From 24-35mm, however, the Mark I 16-35 is at least as good as the 17-40L, and the Mark II better again. I would say there's little to choose between the 24-105 and 16-35II at 28mm – except for the fact that the longer zoom is just about perfect geometrically at that focal length, whereas the 16-35II has moderately severe pincushioning. By 35mm, the 24-105L just pulls away from the shorter zoom.

But none of the above can match a properly fettled Zeiss or Leica prime, or even several of the better Nikon and Olympus lenses in this range. The new AFS 14-24mm may yet rewrite the rules. When we start to see 1Ds III samples using the best wide angles (or top longer lenses with properly shot and processed files) we'll see what it's made of.
« Last Edit: November 23, 2007, 10:01:07 AM by MarkWelsh » Logged
Dinarius
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« Reply #26 on: November 23, 2007, 10:42:35 AM »
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But none of the above can match a properly fettled Zeiss or Leica prime, or even several of the better Nikon and Olympus lenses in this range.
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Mark, as someone who shoots everything on a tripod, at f8-f16, using primes almost always and who only focuses manually, I am interested in what you have to say.

It has been said more than once that the sensors have more than left the lenses behind.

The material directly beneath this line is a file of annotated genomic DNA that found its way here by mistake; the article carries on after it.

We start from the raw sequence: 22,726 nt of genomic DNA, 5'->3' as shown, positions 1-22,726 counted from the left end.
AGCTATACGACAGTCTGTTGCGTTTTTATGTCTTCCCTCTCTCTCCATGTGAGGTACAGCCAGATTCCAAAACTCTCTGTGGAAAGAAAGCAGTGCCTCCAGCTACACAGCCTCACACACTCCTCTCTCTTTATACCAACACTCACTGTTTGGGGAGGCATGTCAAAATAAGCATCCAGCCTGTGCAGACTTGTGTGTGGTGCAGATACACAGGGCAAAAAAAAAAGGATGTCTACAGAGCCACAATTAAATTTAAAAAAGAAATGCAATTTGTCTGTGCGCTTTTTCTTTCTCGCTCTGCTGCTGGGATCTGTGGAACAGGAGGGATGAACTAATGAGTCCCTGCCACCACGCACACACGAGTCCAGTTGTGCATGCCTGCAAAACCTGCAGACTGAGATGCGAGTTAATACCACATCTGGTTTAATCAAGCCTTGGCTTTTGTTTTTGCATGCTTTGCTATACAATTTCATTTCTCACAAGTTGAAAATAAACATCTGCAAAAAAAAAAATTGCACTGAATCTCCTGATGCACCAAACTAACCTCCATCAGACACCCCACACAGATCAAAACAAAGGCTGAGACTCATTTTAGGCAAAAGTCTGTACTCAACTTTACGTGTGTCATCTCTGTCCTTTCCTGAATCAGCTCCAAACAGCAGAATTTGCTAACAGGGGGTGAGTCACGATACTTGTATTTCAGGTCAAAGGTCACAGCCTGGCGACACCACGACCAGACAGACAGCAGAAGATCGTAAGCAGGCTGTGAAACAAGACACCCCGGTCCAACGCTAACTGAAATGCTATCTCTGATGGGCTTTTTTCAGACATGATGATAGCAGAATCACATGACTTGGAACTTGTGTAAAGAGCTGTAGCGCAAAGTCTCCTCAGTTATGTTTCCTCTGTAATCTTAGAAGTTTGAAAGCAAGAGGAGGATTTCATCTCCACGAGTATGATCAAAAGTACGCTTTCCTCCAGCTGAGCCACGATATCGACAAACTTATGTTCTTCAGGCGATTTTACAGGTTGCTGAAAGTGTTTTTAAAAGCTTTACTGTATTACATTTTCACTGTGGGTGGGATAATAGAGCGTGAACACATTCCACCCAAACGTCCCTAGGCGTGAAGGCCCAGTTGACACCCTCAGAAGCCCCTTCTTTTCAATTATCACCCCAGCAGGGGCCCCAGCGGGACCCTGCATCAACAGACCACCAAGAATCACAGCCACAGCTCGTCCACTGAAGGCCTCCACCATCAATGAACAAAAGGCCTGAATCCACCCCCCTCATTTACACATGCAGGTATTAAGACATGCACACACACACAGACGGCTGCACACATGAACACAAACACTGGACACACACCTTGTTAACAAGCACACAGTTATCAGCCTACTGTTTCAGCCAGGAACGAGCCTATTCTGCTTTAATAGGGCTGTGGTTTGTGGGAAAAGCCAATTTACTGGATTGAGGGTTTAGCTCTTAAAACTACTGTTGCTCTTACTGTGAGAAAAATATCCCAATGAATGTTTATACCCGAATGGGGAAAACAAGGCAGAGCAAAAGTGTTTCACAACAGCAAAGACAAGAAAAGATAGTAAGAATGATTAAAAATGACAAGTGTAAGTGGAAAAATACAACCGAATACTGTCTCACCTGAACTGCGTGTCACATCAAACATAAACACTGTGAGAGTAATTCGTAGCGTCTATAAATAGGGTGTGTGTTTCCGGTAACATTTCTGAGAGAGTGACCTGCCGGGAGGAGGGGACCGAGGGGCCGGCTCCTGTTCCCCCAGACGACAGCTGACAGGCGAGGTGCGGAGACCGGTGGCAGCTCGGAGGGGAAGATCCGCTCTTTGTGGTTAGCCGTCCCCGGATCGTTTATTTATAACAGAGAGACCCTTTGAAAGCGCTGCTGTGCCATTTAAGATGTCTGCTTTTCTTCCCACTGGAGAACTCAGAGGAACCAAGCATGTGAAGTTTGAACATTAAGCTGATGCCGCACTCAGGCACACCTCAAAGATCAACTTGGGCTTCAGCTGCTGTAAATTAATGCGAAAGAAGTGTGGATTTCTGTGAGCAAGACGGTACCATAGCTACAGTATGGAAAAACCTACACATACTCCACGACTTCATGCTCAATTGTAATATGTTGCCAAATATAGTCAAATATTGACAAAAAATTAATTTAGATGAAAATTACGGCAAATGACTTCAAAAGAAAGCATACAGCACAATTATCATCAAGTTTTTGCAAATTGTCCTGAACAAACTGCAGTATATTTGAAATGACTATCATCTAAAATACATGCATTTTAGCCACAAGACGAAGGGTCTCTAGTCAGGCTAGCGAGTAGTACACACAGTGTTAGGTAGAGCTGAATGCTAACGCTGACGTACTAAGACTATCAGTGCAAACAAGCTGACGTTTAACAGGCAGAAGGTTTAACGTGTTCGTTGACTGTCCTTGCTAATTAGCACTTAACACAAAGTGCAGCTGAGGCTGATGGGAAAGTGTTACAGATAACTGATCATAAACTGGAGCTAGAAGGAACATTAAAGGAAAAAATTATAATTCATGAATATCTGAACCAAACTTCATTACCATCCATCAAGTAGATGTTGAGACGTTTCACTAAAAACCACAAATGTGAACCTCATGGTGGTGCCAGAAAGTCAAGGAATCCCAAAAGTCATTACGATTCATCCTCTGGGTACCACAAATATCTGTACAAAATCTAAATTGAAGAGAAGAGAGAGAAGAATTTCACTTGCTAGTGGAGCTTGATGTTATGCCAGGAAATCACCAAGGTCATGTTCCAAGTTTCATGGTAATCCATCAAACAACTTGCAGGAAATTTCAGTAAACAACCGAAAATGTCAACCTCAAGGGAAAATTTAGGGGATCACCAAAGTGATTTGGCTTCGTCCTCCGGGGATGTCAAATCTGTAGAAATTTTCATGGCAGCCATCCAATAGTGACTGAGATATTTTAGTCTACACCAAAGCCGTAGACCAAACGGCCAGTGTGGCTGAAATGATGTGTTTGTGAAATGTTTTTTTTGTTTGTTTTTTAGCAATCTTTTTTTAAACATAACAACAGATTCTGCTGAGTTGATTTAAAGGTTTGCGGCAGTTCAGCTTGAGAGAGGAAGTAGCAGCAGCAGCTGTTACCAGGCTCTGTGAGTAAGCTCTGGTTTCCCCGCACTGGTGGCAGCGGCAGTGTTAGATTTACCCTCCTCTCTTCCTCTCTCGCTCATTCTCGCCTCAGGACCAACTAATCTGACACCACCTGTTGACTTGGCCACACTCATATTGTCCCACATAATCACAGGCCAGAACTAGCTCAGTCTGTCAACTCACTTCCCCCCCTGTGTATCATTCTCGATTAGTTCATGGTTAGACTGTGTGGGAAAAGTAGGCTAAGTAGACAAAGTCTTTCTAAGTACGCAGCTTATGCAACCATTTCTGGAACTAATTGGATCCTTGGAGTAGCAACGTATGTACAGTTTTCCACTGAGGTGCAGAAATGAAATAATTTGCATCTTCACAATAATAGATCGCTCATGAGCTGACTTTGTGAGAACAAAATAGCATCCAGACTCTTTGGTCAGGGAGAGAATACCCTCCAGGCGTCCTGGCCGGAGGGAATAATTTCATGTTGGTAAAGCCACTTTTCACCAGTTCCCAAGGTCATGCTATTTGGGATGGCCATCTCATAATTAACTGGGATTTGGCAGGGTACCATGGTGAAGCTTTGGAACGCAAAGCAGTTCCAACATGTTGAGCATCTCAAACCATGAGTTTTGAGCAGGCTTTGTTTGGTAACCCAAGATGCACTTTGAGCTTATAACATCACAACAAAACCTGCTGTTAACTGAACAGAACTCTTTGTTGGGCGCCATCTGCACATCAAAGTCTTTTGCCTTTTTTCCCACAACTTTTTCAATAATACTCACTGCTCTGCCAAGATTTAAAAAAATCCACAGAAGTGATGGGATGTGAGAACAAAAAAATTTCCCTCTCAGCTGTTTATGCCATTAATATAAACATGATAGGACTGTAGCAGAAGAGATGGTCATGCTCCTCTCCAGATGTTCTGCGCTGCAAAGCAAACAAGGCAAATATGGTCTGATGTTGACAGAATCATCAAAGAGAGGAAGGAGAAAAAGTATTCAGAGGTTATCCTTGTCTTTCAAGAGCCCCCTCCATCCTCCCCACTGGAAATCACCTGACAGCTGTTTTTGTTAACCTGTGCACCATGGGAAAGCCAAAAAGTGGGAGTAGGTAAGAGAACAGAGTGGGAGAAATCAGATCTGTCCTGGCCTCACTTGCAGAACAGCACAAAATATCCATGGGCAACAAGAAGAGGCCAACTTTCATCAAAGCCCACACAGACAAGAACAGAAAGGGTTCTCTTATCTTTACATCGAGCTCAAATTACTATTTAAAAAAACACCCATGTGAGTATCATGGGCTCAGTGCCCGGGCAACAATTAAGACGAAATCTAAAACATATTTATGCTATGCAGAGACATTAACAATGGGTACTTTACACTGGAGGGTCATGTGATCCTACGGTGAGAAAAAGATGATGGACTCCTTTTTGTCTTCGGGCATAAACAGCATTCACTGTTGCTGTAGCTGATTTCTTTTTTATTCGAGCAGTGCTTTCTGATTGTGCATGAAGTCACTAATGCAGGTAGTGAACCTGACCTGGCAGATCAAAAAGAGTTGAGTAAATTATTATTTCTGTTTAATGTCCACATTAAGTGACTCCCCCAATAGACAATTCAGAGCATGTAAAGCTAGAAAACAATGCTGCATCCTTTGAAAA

But, what can we do? Are there any serious lens manufacturers who make lenses that will fit a Canon and perform better than their own glass?

Should I be looking at Tamron or Sigma? Do Zeiss make any Canon-fit lenses?

If not, isn't it about time?

D.
« Last Edit: November 23, 2007, 10:46:17 AM by Dinarius » Logged
MarkWelsh
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« Reply #27 on: November 23, 2007, 11:08:01 AM »
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Mark, as someone who shoots everything on a tripod, at f8-f16, using primes almost always and who only focuses manually, I am interested in what you have to say.

It has been said more than once that the sensors have more than left the lenses behind.

But, what can we do? Are there any serious lens manufacturers who make lenses that will fit a Canon and perform better than their own glass?

Should I be looking at Tamron or Sigma? Do Zeiss make any Canon-fit lenses?

If not, isn't it about time?

D.